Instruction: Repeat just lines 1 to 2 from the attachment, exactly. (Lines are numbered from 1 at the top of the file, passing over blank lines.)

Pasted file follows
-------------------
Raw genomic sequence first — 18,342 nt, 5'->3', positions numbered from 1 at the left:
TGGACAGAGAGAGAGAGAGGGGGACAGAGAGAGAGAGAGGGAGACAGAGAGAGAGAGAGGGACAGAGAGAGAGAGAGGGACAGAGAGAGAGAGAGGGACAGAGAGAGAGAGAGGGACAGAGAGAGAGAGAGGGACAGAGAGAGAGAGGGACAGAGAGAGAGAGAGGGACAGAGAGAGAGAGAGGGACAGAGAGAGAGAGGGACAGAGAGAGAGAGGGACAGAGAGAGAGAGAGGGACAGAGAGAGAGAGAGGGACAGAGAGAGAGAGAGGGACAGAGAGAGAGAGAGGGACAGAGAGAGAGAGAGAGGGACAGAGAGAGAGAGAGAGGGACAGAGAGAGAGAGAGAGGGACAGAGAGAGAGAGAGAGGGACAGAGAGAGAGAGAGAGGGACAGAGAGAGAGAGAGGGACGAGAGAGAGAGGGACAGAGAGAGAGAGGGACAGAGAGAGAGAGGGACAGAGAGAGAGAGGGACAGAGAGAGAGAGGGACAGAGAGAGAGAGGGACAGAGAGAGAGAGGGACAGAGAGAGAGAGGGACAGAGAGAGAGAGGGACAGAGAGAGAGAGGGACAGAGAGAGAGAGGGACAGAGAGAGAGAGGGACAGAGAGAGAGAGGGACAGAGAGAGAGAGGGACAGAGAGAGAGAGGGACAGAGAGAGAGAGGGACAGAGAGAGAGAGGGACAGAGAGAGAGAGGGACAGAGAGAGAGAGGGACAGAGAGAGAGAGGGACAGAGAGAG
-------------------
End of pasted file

Raw genomic sequence first — 18,342 nt, 5'->3', positions numbered from 1 at the left:
TGGACAGAGAGAGAGAGAGGGGGACAGAGAGAGAGAGAGGGAGACAGAGAGAGAGAGAGGGACAGAGAGAGAGAGAGGGACAGAGAGAGAGAGAGGGACAGAGAGAGAGAGAGGGACAGAGAGAGAGAGAGGGACAGAGAGAGAGAGGGACAGAGAGAGAGAGAGGGACAGAGAGAGAGAGAGGGACAGAGAGAGAGAGGGACAGAGAGAGAGAGGGACAGAGAGAGAGAGAGGGACAGAGAGAGAGAGAGGGACAGAGAGAGAGAGAGGGACAGAGAGAGAGAGAGGGACAGAGAGAGAGAGAGAGGGACAGAGAGAGAGAGAGAGGGACAGAGAGAGAGAGAGAGGGACAGAGAGAGAGAGAGAGGGACAGAGAGAGAGAGAGAGGGACAGAGAGAGAGAGAGGGACGAGAGAGAGAGGGACAGAGAGAGAGAGGGACAGAGAGAGAGAGGGACAGAGAGAGAGAGGGACAGAGAGAGAGAGGGACAGAGAGAGAGAGGGACAGAGAGAGAGAGGGACAGAGAGAGAGAGGGACAGAGAGAGAGAGGGACAGAGAGAGAGAGGGACAGAGAGAGAGAGGGACAGAGAGAGAGAGGGACAGAGAGAGAGAGGGACAGAGAGAGAGAGGGACAGAGAGAGAGAGGGACAGAGAGAGAGAGGGACAGAGAGAGAGAGGGACAGAGAGAGAGAGGGACAGAGAGAGAGAGGGACAGAGAGAGAGAGGGACAGAGAGAG